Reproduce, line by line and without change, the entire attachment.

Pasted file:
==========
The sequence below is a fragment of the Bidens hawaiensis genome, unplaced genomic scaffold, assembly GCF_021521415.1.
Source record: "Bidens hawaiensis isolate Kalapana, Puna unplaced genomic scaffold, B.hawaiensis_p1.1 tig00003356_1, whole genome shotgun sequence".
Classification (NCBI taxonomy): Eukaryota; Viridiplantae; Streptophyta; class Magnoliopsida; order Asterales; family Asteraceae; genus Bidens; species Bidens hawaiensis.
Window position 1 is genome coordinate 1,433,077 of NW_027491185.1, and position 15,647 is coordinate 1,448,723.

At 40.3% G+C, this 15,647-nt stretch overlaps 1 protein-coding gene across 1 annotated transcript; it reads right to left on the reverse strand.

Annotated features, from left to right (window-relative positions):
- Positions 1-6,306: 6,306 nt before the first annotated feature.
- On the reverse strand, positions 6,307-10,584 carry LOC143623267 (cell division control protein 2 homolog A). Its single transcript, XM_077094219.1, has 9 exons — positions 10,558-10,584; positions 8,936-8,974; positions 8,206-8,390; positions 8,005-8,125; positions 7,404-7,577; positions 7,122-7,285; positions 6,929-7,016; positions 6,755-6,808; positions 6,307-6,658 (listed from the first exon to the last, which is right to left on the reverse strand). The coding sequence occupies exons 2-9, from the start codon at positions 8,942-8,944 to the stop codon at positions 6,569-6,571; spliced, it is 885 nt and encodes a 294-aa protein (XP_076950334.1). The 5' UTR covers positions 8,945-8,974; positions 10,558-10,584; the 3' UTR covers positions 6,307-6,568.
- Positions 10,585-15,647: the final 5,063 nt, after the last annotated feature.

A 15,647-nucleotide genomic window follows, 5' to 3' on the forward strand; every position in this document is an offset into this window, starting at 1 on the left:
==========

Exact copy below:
The sequence below is a fragment of the Bidens hawaiensis genome, unplaced genomic scaffold, assembly GCF_021521415.1.
Source record: "Bidens hawaiensis isolate Kalapana, Puna unplaced genomic scaffold, B.hawaiensis_p1.1 tig00003356_1, whole genome shotgun sequence".
Classification (NCBI taxonomy): Eukaryota; Viridiplantae; Streptophyta; class Magnoliopsida; order Asterales; family Asteraceae; genus Bidens; species Bidens hawaiensis.
Window position 1 is genome coordinate 1,433,077 of NW_027491185.1, and position 15,647 is coordinate 1,448,723.

At 40.3% G+C, this 15,647-nt stretch overlaps 1 protein-coding gene across 1 annotated transcript; it reads right to left on the reverse strand.

Annotated features, from left to right (window-relative positions):
- Positions 1-6,306: 6,306 nt before the first annotated feature.
- On the reverse strand, positions 6,307-10,584 carry LOC143623267 (cell division control protein 2 homolog A). Its single transcript, XM_077094219.1, has 9 exons — positions 10,558-10,584; positions 8,936-8,974; positions 8,206-8,390; positions 8,005-8,125; positions 7,404-7,577; positions 7,122-7,285; positions 6,929-7,016; positions 6,755-6,808; positions 6,307-6,658 (listed from the first exon to the last, which is right to left on the reverse strand). The coding sequence occupies exons 2-9, from the start codon at positions 8,942-8,944 to the stop codon at positions 6,569-6,571; spliced, it is 885 nt and encodes a 294-aa protein (XP_076950334.1). The 5' UTR covers positions 8,945-8,974; positions 10,558-10,584; the 3' UTR covers positions 6,307-6,568.
- Positions 10,585-15,647: the final 5,063 nt, after the last annotated feature.

A 15,647-nucleotide genomic window follows, 5' to 3' on the forward strand; every position in this document is an offset into this window, starting at 1 on the left: